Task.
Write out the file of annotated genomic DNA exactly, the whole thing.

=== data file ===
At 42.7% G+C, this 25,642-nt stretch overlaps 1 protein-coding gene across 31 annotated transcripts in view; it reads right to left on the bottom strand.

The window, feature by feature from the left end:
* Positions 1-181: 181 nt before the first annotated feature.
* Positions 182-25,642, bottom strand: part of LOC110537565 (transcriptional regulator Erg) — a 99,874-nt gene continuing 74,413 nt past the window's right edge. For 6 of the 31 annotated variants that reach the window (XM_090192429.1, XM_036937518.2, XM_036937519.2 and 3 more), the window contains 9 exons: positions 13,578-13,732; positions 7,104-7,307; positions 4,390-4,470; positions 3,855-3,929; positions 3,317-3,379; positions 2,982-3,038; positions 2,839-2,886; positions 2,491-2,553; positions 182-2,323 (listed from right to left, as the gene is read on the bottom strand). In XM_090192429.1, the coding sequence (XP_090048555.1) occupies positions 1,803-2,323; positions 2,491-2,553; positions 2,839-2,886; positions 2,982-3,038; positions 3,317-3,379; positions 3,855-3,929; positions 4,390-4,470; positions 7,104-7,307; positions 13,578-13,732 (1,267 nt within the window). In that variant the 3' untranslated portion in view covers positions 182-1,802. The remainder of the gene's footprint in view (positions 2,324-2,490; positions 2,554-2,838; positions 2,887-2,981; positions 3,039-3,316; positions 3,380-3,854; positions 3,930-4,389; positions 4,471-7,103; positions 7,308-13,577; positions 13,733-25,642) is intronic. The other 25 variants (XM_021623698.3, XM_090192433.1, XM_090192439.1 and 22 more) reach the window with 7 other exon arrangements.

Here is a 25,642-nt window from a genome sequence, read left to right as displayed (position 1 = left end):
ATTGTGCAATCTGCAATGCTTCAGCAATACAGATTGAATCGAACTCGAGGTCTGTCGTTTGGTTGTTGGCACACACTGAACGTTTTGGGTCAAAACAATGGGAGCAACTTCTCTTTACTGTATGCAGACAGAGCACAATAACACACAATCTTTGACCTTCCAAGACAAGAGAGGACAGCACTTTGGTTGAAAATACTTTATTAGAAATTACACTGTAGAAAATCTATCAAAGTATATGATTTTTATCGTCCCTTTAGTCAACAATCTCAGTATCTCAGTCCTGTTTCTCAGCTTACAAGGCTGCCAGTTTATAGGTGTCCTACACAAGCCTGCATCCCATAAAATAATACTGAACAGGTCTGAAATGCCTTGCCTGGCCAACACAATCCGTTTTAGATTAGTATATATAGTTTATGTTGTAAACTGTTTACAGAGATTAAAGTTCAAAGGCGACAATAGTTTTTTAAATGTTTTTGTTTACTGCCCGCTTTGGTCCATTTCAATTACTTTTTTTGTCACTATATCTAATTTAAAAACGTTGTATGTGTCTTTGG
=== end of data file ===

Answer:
At 42.7% G+C, this 25,642-nt stretch overlaps 1 protein-coding gene across 31 annotated transcripts in view; it reads right to left on the bottom strand.

The window, feature by feature from the left end:
* Positions 1-181: 181 nt before the first annotated feature.
* Positions 182-25,642, bottom strand: part of LOC110537565 (transcriptional regulator Erg) — a 99,874-nt gene continuing 74,413 nt past the window's right edge. For 6 of the 31 annotated variants that reach the window (XM_090192429.1, XM_036937518.2, XM_036937519.2 and 3 more), the window contains 9 exons: positions 13,578-13,732; positions 7,104-7,307; positions 4,390-4,470; positions 3,855-3,929; positions 3,317-3,379; positions 2,982-3,038; positions 2,839-2,886; positions 2,491-2,553; positions 182-2,323 (listed from right to left, as the gene is read on the bottom strand). In XM_090192429.1, the coding sequence (XP_090048555.1) occupies positions 1,803-2,323; positions 2,491-2,553; positions 2,839-2,886; positions 2,982-3,038; positions 3,317-3,379; positions 3,855-3,929; positions 4,390-4,470; positions 7,104-7,307; positions 13,578-13,732 (1,267 nt within the window). In that variant the 3' untranslated portion in view covers positions 182-1,802. The remainder of the gene's footprint in view (positions 2,324-2,490; positions 2,554-2,838; positions 2,887-2,981; positions 3,039-3,316; positions 3,380-3,854; positions 3,930-4,389; positions 4,471-7,103; positions 7,308-13,577; positions 13,733-25,642) is intronic. The other 25 variants (XM_021623698.3, XM_090192433.1, XM_090192439.1 and 22 more) reach the window with 7 other exon arrangements.

Here is a 25,642-nt window from a genome sequence, read left to right as displayed (position 1 = left end):
ATTGTGCAATCTGCAATGCTTCAGCAATACAGATTGAATCGAACTCGAGGTCTGTCGTTTGGTTGTTGGCACACACTGAACGTTTTGGGTCAAAACAATGGGAGCAACTTCTCTTTACTGTATGCAGACAGAGCACAATAACACACAATCTTTGACCTTCCAAGACAAGAGAGGACAGCACTTTGGTTGAAAATACTTTATTAGAAATTACACTGTAGAAAATCTATCAAAGTATATGATTTTTATCGTCCCTTTAGTCAACAATCTCAGTATCTCAGTCCTGTTTCTCAGCTTACAAGGCTGCCAGTTTATAGGTGTCCTACACAAGCCTGCATCCCATAAAATAATACTGAACAGGTCTGAAATGCCTTGCCTGGCCAACACAATCCGTTTTAGATTAGTATATATAGTTTATGTTGTAAACTGTTTACAGAGATTAAAGTTCAAAGGCGACAATAGTTTTTTAAATGTTTTTGTTTACTGCCCGCTTTGGTCCATTTCAATTACTTTTTTTGTCACTATATCTAATTTAAAAACGTTGTATGTGTCTTTGG